The BRICS bloc – Brazil, Russia, India, China, and South Africa – which is not really a bloc at all. All of these emerging nations cannot afford to allow the vicious policies of the anti-development Greens to interfere with their mission to expand the use of fossil fuels to give their people affordable electricity, lift them out of poverty, and thus benefit the environment by stabilizing their populations. They will sign any treaty that does not bind them to limit their emissions.
The fly-specks: The small island states and other economically tiny nations in the undeveloped world. Their ambition is to extract as much money from the wealthy West as they can get.
The unfooled: Canada, Japan, and New Zealand, who have stayed clear of the now-defunct Kyoto Protocol, which will unavoidably expire December 31 because there was no agreement to extend it by October 3, as its own terms require.
The fools: In this category, Australia stands alone. Its absurd carbon dioxide tax is almost 50 times more expensive than letting global warming happen and adapting in a focused way to its consequences.
The United States: Also in a category of its own, Obama’s U.S. is a house deeply divided. The “Democrats” – more like Communists these days – will do whatever it takes to destroy all (such as fossil-fuel corporations) who fund their Republican opponents. Also, they will sign any treaty calculated to wreck the economy of the West. The Republicans, however, will not. No climate treaty will be agreed to by the U.S. Senate, where Senators Inhofe, Hatch, Vitter, and others have spoken out clearly and consistently against climate-extremism.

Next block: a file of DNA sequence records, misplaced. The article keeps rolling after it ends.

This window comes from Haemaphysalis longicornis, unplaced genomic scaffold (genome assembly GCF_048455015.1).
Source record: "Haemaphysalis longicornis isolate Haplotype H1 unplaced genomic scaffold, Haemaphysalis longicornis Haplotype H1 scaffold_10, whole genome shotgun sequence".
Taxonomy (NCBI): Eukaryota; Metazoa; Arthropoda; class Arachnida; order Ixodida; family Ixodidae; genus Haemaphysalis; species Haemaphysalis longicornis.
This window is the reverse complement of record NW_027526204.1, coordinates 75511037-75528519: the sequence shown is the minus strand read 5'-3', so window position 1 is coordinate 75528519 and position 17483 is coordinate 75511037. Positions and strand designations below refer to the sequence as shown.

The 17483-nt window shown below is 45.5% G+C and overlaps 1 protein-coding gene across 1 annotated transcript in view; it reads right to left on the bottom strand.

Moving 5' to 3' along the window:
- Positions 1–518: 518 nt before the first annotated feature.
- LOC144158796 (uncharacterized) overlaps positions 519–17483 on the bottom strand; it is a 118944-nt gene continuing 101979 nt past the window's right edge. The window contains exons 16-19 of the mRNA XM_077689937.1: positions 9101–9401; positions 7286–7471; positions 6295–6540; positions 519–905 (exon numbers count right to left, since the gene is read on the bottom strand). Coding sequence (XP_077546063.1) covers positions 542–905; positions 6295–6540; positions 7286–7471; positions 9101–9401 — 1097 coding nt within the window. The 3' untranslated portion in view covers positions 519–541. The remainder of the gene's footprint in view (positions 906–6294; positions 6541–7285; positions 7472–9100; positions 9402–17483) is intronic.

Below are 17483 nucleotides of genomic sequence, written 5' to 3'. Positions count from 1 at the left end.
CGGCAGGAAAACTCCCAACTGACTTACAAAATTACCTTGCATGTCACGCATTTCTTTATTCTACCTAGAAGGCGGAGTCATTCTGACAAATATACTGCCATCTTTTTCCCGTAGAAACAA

Today, His Highness Sheikh Hamad bin Khalifa al Thani, Emir of Qatar, addressed the conference. He announced that Qatar now aims to generate one-sixth of its electrical power by solar power, reducing its dependency upon the oil that makes it – per capita – one of the wealthiest nations on Earth.
The Emir also confirmed the hopes expressed by the president of the conference, Abdullah bin Hamad al Attiyah, that a real deal would be struck here in Qatar.
However, the climate camels are all heading in opposite directions, and bucking off their riders. Will there be a deal? Yes, of course there will. There always is. The triumphant announcement of success after the talks go into an extra day is now a routine element in the choreography of these stage-managed farces.
If they really want to make the world laugh, all they have to do is film Monckton of Arabia trying to ride a camel.
Back in the desert, we were still trying to get the camels to behave. We told the handlers to rearrange the camels in the right order, but their English was no better than our Arabic, and anyway we were all shouting conflicting orders at them, and the camels had their own ideas of where they wanted to go. The Three Stooges would have done things better than us.
This pantomime went on for half an hour, until I took a command decision to arrange the camels in single file, sit them down, and then affix the placards to their flanks with duct tape, reading from left to right.
“Never go into the field without duct tape,” Staff would holler. “If it moves, salute it. If it doesn’t move, paint it. If it wobbles, fix it with duct tape.”
The Arabs, however, read from right to left, and one of my friends – a photographer – thought the photo would look more artistic that way around.
Later that millennium, we got the camels and the placards in the right places: “STOP CLIMATE HYPE – CFACT”. We took our money shot and it is now safely on the record for all time:
The moving finger writes and, having writ,
Moves on, nor all thy piety nor wit
Shall lure it back to cancel half a line,
Nor all thy tears wash out a word of it.
Satisfied, we went for an uncomfortable but triumphant ride on the camels in the kindly breeze, with Aziz tossing his head upward from time to time to snatch a mouthful of leaves from a passing palm-tree. But not before I had briefly become one of the first Brits in space.